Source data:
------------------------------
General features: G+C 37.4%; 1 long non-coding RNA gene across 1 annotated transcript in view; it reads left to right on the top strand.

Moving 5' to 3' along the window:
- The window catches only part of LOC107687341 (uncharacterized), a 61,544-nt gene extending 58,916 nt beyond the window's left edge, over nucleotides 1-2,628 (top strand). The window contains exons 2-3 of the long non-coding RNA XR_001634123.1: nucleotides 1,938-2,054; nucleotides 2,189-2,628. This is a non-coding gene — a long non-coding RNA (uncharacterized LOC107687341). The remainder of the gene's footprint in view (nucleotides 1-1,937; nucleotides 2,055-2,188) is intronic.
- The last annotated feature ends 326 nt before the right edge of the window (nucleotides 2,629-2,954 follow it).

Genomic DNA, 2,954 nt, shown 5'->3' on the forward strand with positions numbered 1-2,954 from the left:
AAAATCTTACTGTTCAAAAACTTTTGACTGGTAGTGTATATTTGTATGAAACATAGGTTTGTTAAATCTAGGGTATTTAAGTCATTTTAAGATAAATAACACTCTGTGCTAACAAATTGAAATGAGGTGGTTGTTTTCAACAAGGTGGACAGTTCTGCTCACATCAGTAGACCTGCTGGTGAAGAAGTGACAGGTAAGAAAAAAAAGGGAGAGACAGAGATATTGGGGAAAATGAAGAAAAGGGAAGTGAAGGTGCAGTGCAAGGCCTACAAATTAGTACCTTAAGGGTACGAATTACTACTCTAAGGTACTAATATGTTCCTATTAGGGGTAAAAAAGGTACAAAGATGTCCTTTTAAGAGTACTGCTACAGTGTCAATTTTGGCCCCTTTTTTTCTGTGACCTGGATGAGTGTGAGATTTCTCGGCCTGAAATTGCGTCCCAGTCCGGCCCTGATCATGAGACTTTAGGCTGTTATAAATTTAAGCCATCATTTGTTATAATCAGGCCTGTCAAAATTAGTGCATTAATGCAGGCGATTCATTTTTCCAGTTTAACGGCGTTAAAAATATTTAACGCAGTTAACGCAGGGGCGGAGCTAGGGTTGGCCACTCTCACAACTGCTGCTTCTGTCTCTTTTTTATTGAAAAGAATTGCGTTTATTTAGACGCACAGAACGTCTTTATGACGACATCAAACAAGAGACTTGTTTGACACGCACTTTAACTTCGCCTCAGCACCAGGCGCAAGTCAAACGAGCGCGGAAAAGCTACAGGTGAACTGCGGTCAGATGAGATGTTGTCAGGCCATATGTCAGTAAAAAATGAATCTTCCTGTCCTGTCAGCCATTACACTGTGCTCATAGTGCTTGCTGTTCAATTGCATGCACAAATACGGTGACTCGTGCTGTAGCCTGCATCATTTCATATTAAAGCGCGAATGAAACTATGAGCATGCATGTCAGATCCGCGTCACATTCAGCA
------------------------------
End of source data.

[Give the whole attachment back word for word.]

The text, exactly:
General features: G+C 37.4%; 1 long non-coding RNA gene across 1 annotated transcript in view; it reads left to right on the top strand.

Moving 5' to 3' along the window:
- The window catches only part of LOC107687341 (uncharacterized), a 61,544-nt gene extending 58,916 nt beyond the window's left edge, over nucleotides 1-2,628 (top strand). The window contains exons 2-3 of the long non-coding RNA XR_001634123.1: nucleotides 1,938-2,054; nucleotides 2,189-2,628. This is a non-coding gene — a long non-coding RNA (uncharacterized LOC107687341). The remainder of the gene's footprint in view (nucleotides 1-1,937; nucleotides 2,055-2,188) is intronic.
- The last annotated feature ends 326 nt before the right edge of the window (nucleotides 2,629-2,954 follow it).

Genomic DNA, 2,954 nt, shown 5'->3' on the forward strand with positions numbered 1-2,954 from the left:
AAAATCTTACTGTTCAAAAACTTTTGACTGGTAGTGTATATTTGTATGAAACATAGGTTTGTTAAATCTAGGGTATTTAAGTCATTTTAAGATAAATAACACTCTGTGCTAACAAATTGAAATGAGGTGGTTGTTTTCAACAAGGTGGACAGTTCTGCTCACATCAGTAGACCTGCTGGTGAAGAAGTGACAGGTAAGAAAAAAAAGGGAGAGACAGAGATATTGGGGAAAATGAAGAAAAGGGAAGTGAAGGTGCAGTGCAAGGCCTACAAATTAGTACCTTAAGGGTACGAATTACTACTCTAAGGTACTAATATGTTCCTATTAGGGGTAAAAAAGGTACAAAGATGTCCTTTTAAGAGTACTGCTACAGTGTCAATTTTGGCCCCTTTTTTTCTGTGACCTGGATGAGTGTGAGATTTCTCGGCCTGAAATTGCGTCCCAGTCCGGCCCTGATCATGAGACTTTAGGCTGTTATAAATTTAAGCCATCATTTGTTATAATCAGGCCTGTCAAAATTAGTGCATTAATGCAGGCGATTCATTTTTCCAGTTTAACGGCGTTAAAAATATTTAACGCAGTTAACGCAGGGGCGGAGCTAGGGTTGGCCACTCTCACAACTGCTGCTTCTGTCTCTTTTTTATTGAAAAGAATTGCGTTTATTTAGACGCACAGAACGTCTTTATGACGACATCAAACAAGAGACTTGTTTGACACGCACTTTAACTTCGCCTCAGCACCAGGCGCAAGTCAAACGAGCGCGGAAAAGCTACAGGTGAACTGCGGTCAGATGAGATGTTGTCAGGCCATATGTCAGTAAAAAATGAATCTTCCTGTCCTGTCAGCCATTACACTGTGCTCATAGTGCTTGCTGTTCAATTGCATGCACAAATACGGTGACTCGTGCTGTAGCCTGCATCATTTCATATTAAAGCGCGAATGAAACTATGAGCATGCATGTCAGATCCGCGTCACATTCAGCA